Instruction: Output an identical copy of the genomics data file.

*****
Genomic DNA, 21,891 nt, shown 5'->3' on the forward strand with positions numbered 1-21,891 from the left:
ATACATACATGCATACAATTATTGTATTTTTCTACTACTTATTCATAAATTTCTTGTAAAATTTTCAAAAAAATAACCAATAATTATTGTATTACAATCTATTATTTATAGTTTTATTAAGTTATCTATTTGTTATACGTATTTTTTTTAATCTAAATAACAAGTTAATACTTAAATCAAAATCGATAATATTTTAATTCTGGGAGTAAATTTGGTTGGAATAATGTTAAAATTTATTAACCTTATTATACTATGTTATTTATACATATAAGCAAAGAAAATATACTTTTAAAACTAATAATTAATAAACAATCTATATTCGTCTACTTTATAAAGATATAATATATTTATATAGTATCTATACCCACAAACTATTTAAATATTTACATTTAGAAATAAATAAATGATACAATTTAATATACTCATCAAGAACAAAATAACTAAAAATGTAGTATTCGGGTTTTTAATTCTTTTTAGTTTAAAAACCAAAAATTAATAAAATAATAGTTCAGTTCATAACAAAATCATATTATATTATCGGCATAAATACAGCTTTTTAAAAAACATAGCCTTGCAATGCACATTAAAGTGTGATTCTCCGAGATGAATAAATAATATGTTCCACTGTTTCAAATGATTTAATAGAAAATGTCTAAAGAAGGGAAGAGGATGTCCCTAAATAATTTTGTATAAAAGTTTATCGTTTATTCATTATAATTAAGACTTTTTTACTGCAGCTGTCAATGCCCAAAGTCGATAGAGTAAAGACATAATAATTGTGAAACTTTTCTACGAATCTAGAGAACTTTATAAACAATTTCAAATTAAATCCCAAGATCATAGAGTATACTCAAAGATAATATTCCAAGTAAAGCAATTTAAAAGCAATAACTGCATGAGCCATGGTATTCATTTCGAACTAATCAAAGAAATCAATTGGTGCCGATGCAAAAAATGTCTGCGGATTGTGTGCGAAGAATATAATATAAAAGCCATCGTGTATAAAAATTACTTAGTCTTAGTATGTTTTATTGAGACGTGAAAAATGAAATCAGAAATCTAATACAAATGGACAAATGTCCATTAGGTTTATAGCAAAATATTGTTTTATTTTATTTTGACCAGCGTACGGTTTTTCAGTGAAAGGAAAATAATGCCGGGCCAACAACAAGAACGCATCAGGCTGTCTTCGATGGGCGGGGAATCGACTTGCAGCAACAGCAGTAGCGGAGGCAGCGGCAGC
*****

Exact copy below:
Genomic DNA, 21,891 nt, shown 5'->3' on the forward strand with positions numbered 1-21,891 from the left:
ATACATACATGCATACAATTATTGTATTTTTCTACTACTTATTCATAAATTTCTTGTAAAATTTTCAAAAAAATAACCAATAATTATTGTATTACAATCTATTATTTATAGTTTTATTAAGTTATCTATTTGTTATACGTATTTTTTTTAATCTAAATAACAAGTTAATACTTAAATCAAAATCGATAATATTTTAATTCTGGGAGTAAATTTGGTTGGAATAATGTTAAAATTTATTAACCTTATTATACTATGTTATTTATACATATAAGCAAAGAAAATATACTTTTAAAACTAATAATTAATAAACAATCTATATTCGTCTACTTTATAAAGATATAATATATTTATATAGTATCTATACCCACAAACTATTTAAATATTTACATTTAGAAATAAATAAATGATACAATTTAATATACTCATCAAGAACAAAATAACTAAAAATGTAGTATTCGGGTTTTTAATTCTTTTTAGTTTAAAAACCAAAAATTAATAAAATAATAGTTCAGTTCATAACAAAATCATATTATATTATCGGCATAAATACAGCTTTTTAAAAAACATAGCCTTGCAATGCACATTAAAGTGTGATTCTCCGAGATGAATAAATAATATGTTCCACTGTTTCAAATGATTTAATAGAAAATGTCTAAAGAAGGGAAGAGGATGTCCCTAAATAATTTTGTATAAAAGTTTATCGTTTATTCATTATAATTAAGACTTTTTTACTGCAGCTGTCAATGCCCAAAGTCGATAGAGTAAAGACATAATAATTGTGAAACTTTTCTACGAATCTAGAGAACTTTATAAACAATTTCAAATTAAATCCCAAGATCATAGAGTATACTCAAAGATAATATTCCAAGTAAAGCAATTTAAAAGCAATAACTGCATGAGCCATGGTATTCATTTCGAACTAATCAAAGAAATCAATTGGTGCCGATGCAAAAAATGTCTGCGGATTGTGTGCGAAGAATATAATATAAAAGCCATCGTGTATAAAAATTACTTAGTCTTAGTATGTTTTATTGAGACGTGAAAAATGAAATCAGAAATCTAATACAAATGGACAAATGTCCATTAGGTTTATAGCAAAATATTGTTTTATTTTATTTTGACCAGCGTACGGTTTTTCAGTGAAAGGAAAATAATGCCGGGCCAACAACAAGAACGCATCAGGCTGTCTTCGATGGGCGGGGAATCGACTTGCAGCAACAGCAGTAGCGGAGGCAGCGGCAGC